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Data Mining and its Various Concepts

Data Mining and its Various Concepts

firm. Affiliation or individual to lead business over an electronic framework, frequently the E- exchange is creating and winning omnipresence around the world in view of its distinctive purposes of intrigue like negligible exertion, it's favorable nature and besides it's brisk, safe, and strong trade and moreover it is free from prerequisite of time and space. Information mining in internet business is

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Advances in Data Mining: Healthcare Applications

Advances in Data Mining: Healthcare Applications

3. DATA MINING APPLICATION IN HEALTHCARE As mentioned before, in healthcare sector there is a vast scope for data mining techniques to improve the medical science, and also the overall system. Nevertheless, research is medical science not only limited to the invention of new medicines (drugs) or advance instruments and techniques for disease identification, but also there are several other important things. For example, creating a data sheet for each patient including personal information, updating the entry on each visit etc. However, the creation of a patient profile, healthcare, diagnosis of disease is only a few examples of data mining application in healthcare [4]. Data mining in healthcare system indeed require significant effort because the data is complex, various types of data are related to healthcare system [10], [11]. Fuzzy based Neural Networks, Fuzzy logic, Genetic Algorithms, Artificial Neural Network, Nearest neighbor method, Decision trees, Bayesian Belief Networks, and Support Vector Machines are the commonly used techniques for data mining in healthcare sector [6],[11], [12].

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APPLICATION OF DATA MINING IN HEALTH CARE

APPLICATION OF DATA MINING IN HEALTH CARE

Data mining is to extract meaningful and useful information from the large databases. Data Mining has attracted great attention from various fields due to wide and large data present in these fields. To convert these large data into useful information and knowledge data mining is required. The information and knowledge gained by data mining and their applications can be used in various areas including market analysis, Business and E-Commerce fraud detection, customer retention, production control, Scientific, Engineering, and Health Care etc. Various data mining techniques can be applied in various fields.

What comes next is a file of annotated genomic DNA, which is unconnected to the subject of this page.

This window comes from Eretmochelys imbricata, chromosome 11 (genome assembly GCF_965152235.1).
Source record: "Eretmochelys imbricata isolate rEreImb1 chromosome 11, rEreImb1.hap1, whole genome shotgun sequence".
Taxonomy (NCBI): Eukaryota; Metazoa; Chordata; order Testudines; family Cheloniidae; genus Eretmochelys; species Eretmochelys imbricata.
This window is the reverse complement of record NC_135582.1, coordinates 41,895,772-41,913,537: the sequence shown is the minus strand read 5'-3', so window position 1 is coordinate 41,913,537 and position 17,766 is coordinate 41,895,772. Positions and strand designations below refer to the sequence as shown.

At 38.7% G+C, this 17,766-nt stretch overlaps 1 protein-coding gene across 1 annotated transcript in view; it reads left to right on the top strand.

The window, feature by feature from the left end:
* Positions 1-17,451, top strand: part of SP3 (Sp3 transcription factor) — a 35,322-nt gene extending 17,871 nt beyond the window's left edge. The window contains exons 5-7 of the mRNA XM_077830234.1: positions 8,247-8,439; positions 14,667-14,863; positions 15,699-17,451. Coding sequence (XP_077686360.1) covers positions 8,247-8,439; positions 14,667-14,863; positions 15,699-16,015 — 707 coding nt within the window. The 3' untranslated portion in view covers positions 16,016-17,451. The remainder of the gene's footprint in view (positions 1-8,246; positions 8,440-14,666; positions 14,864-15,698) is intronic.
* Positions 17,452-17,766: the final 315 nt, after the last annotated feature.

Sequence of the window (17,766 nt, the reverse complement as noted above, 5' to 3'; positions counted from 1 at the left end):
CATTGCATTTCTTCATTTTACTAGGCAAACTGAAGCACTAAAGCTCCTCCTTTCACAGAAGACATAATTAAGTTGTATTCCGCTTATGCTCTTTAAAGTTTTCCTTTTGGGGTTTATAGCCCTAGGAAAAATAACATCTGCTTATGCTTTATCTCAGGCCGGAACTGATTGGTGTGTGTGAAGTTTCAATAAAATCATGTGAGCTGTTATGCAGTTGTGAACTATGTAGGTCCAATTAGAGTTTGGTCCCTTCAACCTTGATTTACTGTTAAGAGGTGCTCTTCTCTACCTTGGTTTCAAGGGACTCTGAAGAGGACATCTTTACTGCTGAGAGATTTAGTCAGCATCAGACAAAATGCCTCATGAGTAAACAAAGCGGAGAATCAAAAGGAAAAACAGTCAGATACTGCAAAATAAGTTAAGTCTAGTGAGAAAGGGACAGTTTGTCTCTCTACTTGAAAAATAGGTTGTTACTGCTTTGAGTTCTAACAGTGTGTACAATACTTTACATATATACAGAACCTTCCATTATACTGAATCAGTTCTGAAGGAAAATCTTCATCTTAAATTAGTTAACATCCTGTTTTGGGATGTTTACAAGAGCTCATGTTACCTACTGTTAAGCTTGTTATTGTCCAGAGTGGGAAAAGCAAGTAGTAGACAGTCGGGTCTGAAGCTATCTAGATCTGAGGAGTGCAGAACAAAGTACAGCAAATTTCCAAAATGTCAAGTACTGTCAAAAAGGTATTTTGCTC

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HIGHER EDUCATION SYSTEM USING DATA MINING METHODS

HIGHER EDUCATION SYSTEM USING DATA MINING METHODS

Data mining is a means of automating part of process to detect interpretable patterns; it helps us see the forest without getting lost in the trees.Discovering information from data takes two major forms: description and prediction. At the scale we are talking about, it is hard to know what the data shows. Data mining is used to simplify and summarize the data in a manner that we can understand, and then allow us to infer things about specific cases based on the patterns we have observed. Of course, specific applications of data mining methods are limited by the data and computing power available, and are tailored for specific needs and goals. However, there are several main types of pattern detection that are commonly used. Data mining, in this way, can grant immense inferential power. If an algorithm can correctly classify a case into known category based on limited data, it is possible to estimate a wide-range of other information about that case based on the properties of all the other cases in that category. This may sound dry, but it is how most successful Internet companies make their money and from where they draw their power.

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Data Mining Cookbook Robert Elliot (2001) pdf

Data Mining Cookbook Robert Elliot (2001) pdf

First Credit Card Bank wants to predict which customers are going to pay off their balances in the next three months. Once they are identified, First will perform a risk assessment to determine if it can lower their annualized percentage rate in an effort to keep their balances. Through analysis, First has determined that there is some seasonality in balance behavior. For example, balances usually increase in September and October due to school shopping. They also rise in November and December as a result of holiday shopping. Balances almost always drop in January as customers pay off their December balances. Another decrease is typical in April when customers receive their tax refunds. In order to capture the effects of seasonality, First decided to look at two years of data. It restricted the analysis to customers who were out of their introductory period by at least four months. The analysts at First structured the data so that they could use the month as a predictor along with all the behavioral and demographic characteristics on the account. The modeling data set was made up of all the attriters and a random sample of the nonattriters.